2.2 The alternative to the production of the SPD is to take a ‘business as usual’ approach. Without the additional guidance provided through the SPD, Policy T4 may be applied inconsistently and this could lead to the unnecessary loss of visitor accommodation in the town, and the potential decline of tourism areas.
(1) 2.3 The objectives of the Visitor Accommodation SPD have been assessed individually against the sustainability objectives. The results show that no negative effects will arise from the SPD objectives, or the SPD itself.
2.4 The findings of this Sustainability Appraisal will be used to inform the development of the Visitor Accommodation SPD.
3.1. In 1987, the World Commission on Environment and Development defined sustainable development as “development, which meets the needs of the present without compromising the ability of future generations to meet their own needs” (The Brundtland Commission Report – Our Common Future, 1987)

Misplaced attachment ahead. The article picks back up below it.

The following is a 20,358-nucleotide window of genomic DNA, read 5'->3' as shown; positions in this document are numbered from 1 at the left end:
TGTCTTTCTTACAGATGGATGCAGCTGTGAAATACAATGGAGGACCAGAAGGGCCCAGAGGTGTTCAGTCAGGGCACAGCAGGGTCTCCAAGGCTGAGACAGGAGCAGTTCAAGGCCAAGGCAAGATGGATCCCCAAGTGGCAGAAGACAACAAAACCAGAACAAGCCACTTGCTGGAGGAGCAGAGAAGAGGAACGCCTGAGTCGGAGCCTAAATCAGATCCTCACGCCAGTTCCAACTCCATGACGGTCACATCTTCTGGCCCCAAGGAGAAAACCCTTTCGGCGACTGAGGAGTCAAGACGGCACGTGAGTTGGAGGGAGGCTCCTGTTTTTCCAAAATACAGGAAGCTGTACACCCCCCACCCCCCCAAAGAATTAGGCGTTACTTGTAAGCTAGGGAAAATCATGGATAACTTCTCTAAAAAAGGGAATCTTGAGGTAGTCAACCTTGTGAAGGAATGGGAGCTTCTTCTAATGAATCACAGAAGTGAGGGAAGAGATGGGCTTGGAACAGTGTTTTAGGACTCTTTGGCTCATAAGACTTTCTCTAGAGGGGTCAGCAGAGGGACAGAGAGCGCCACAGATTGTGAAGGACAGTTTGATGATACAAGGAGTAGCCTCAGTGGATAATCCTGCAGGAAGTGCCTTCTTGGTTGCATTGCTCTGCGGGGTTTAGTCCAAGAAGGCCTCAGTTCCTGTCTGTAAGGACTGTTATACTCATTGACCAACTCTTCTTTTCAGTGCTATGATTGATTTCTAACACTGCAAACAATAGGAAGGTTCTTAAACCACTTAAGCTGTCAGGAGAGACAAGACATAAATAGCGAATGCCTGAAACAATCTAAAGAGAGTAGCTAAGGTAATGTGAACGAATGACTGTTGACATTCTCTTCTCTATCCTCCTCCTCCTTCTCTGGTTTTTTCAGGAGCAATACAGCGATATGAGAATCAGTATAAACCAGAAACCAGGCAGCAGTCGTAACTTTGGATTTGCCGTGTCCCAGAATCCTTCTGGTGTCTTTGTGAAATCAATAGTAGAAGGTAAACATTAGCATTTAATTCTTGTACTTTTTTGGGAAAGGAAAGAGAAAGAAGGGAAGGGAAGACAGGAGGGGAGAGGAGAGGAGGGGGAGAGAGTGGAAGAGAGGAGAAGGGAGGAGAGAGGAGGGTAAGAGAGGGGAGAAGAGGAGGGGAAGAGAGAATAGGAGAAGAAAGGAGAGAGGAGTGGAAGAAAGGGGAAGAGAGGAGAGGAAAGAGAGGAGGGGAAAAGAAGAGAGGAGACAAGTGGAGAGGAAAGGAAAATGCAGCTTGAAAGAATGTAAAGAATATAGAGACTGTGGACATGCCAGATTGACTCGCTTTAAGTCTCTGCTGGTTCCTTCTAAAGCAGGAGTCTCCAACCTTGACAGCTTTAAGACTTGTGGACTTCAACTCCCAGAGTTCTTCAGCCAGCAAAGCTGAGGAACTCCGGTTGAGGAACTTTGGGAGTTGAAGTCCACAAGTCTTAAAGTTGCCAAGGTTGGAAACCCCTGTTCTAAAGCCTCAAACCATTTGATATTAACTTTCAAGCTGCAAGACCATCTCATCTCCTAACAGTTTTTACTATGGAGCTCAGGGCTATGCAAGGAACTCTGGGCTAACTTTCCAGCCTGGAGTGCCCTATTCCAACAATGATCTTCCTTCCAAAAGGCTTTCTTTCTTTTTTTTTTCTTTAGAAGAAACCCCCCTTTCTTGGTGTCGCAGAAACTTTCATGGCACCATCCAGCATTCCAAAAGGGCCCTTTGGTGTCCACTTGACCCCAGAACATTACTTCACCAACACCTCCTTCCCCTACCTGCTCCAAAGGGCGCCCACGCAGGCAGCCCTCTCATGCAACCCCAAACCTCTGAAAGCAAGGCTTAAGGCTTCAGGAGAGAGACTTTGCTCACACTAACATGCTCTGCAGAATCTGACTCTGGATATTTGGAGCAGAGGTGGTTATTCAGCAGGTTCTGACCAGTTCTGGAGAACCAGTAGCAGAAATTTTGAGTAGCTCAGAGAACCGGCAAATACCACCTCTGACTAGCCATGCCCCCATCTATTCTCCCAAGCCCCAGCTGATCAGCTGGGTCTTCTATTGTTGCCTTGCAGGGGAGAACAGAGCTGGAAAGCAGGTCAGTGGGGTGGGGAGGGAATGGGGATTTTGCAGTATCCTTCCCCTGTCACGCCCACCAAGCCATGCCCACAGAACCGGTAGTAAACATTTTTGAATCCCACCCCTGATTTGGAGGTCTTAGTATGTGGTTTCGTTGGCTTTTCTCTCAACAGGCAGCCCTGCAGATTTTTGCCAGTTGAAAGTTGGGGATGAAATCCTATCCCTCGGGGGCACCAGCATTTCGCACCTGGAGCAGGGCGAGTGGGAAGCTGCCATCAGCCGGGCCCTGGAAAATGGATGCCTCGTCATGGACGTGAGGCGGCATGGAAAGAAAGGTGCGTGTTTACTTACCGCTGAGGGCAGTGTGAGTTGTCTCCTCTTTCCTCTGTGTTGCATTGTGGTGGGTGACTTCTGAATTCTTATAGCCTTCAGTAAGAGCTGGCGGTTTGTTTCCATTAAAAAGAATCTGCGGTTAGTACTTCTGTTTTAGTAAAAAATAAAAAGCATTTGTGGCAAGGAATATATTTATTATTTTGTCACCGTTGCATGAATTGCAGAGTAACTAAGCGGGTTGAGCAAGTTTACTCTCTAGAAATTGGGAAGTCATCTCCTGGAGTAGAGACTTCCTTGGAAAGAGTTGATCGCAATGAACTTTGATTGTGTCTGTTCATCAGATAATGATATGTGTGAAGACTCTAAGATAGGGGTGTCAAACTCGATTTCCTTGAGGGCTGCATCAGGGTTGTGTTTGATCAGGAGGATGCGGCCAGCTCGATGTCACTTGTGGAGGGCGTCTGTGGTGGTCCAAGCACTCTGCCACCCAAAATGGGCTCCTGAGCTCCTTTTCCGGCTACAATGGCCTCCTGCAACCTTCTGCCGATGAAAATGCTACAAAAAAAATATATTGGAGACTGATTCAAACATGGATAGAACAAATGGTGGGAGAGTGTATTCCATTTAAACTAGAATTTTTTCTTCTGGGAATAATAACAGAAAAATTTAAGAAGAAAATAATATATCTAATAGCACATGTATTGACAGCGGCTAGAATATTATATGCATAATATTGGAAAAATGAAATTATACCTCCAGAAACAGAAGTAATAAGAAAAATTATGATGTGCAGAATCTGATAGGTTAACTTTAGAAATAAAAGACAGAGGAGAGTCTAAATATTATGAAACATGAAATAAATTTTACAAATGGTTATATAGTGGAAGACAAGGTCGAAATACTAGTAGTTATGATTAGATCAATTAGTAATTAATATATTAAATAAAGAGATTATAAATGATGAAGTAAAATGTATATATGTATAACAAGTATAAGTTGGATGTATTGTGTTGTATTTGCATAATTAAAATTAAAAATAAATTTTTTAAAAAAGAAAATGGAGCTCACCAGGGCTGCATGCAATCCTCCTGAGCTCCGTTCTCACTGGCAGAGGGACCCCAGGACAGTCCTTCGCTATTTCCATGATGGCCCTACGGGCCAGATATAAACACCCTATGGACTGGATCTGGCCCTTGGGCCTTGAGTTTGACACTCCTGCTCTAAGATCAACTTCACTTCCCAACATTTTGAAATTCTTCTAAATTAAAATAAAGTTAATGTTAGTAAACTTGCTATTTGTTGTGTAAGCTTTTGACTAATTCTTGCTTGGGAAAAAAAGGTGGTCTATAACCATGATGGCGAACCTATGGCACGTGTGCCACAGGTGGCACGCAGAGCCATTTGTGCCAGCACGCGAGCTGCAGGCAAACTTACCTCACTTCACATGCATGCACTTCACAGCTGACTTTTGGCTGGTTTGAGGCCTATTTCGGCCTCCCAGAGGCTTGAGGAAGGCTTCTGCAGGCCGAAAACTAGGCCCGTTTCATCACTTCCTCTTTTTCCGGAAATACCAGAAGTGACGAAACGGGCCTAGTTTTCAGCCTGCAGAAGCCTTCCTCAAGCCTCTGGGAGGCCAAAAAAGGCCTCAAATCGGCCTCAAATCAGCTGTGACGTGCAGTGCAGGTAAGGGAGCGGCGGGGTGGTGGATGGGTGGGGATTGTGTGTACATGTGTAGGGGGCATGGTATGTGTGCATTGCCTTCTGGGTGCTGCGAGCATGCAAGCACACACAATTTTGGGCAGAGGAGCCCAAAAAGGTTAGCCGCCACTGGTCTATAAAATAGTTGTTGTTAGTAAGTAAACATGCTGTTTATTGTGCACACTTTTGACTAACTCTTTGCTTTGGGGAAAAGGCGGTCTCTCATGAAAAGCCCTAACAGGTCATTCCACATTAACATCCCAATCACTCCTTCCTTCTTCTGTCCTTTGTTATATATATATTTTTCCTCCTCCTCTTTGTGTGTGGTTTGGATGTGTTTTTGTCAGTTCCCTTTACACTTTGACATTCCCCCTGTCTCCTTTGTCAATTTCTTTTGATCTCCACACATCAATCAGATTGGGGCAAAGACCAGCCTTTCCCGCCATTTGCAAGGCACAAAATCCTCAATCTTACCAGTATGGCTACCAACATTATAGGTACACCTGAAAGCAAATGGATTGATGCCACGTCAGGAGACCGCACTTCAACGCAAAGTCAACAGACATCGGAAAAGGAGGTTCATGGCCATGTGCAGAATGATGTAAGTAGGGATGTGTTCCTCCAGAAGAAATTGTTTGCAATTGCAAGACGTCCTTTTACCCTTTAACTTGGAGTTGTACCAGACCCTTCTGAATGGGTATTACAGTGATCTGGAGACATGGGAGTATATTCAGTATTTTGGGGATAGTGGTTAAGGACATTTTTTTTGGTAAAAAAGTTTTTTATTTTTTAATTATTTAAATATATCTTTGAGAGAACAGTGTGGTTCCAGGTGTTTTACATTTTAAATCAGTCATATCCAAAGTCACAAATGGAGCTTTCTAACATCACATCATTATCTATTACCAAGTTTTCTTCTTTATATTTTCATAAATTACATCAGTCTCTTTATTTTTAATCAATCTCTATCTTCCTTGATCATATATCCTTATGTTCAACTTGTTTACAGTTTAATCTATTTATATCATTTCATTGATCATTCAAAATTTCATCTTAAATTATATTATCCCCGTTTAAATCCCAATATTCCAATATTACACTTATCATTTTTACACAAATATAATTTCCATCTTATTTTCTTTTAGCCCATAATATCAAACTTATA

3.2 March 2005 saw the Government publishing its new sustainable development strategy ’Securing the Future: Delivering UK Sustainable Development Strategy’. This strategy aims to ensure that sustainable development is pursued in an integrated ay through the planning system, working towards a sustainable and productive economy, promotes social inclusion, sustainable communities and personal well being.
3.3 To achieve these aims, 5 guiding principles were identified:
- Living within environmental limits
- Ensuring a strong, healthy and just society
- Achieving a sustainable economy
- Promoting good governance and
- Using sound science responsibly